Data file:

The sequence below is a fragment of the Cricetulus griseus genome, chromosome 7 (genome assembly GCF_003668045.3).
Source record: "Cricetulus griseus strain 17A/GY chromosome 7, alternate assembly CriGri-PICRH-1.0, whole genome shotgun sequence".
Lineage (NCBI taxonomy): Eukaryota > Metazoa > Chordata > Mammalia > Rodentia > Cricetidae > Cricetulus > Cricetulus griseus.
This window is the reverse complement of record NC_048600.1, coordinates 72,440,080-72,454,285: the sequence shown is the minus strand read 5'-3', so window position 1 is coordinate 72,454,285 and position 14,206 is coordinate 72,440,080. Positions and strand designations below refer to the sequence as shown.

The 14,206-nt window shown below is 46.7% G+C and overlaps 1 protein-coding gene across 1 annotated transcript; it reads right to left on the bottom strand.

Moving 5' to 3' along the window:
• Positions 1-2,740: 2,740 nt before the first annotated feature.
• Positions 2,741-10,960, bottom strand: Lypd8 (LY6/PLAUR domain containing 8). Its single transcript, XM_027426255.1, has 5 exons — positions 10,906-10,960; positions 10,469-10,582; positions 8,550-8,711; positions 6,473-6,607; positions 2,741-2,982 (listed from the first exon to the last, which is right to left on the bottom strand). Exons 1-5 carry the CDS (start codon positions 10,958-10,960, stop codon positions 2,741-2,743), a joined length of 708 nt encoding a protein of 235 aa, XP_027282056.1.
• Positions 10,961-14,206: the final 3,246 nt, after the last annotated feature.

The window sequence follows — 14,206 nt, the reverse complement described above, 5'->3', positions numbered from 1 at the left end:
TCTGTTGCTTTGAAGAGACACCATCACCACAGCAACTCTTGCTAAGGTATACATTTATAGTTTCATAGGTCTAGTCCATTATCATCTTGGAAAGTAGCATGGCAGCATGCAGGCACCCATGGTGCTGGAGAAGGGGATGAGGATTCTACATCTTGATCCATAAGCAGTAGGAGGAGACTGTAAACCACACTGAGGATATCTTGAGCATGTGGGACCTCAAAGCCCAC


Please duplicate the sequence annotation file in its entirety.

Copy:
The sequence below is a fragment of the Cricetulus griseus genome, chromosome 7 (genome assembly GCF_003668045.3).
Source record: "Cricetulus griseus strain 17A/GY chromosome 7, alternate assembly CriGri-PICRH-1.0, whole genome shotgun sequence".
Lineage (NCBI taxonomy): Eukaryota > Metazoa > Chordata > Mammalia > Rodentia > Cricetidae > Cricetulus > Cricetulus griseus.
This window is the reverse complement of record NC_048600.1, coordinates 72,440,080-72,454,285: the sequence shown is the minus strand read 5'-3', so window position 1 is coordinate 72,454,285 and position 14,206 is coordinate 72,440,080. Positions and strand designations below refer to the sequence as shown.

The 14,206-nt window shown below is 46.7% G+C and overlaps 1 protein-coding gene across 1 annotated transcript; it reads right to left on the bottom strand.

Moving 5' to 3' along the window:
• Positions 1-2,740: 2,740 nt before the first annotated feature.
• Positions 2,741-10,960, bottom strand: Lypd8 (LY6/PLAUR domain containing 8). Its single transcript, XM_027426255.1, has 5 exons — positions 10,906-10,960; positions 10,469-10,582; positions 8,550-8,711; positions 6,473-6,607; positions 2,741-2,982 (listed from the first exon to the last, which is right to left on the bottom strand). Exons 1-5 carry the CDS (start codon positions 10,958-10,960, stop codon positions 2,741-2,743), a joined length of 708 nt encoding a protein of 235 aa, XP_027282056.1.
• Positions 10,961-14,206: the final 3,246 nt, after the last annotated feature.

The window sequence follows — 14,206 nt, the reverse complement described above, 5'->3', positions numbered from 1 at the left end:
TCTGTTGCTTTGAAGAGACACCATCACCACAGCAACTCTTGCTAAGGTATACATTTATAGTTTCATAGGTCTAGTCCATTATCATCTTGGAAAGTAGCATGGCAGCATGCAGGCACCCATGGTGCTGGAGAAGGGGATGAGGATTCTACATCTTGATCCATAAGCAGTAGGAGGAGACTGTAAACCACACTGAGGATATCTTGAGCATGTGGGACCTCAAAGCCCAC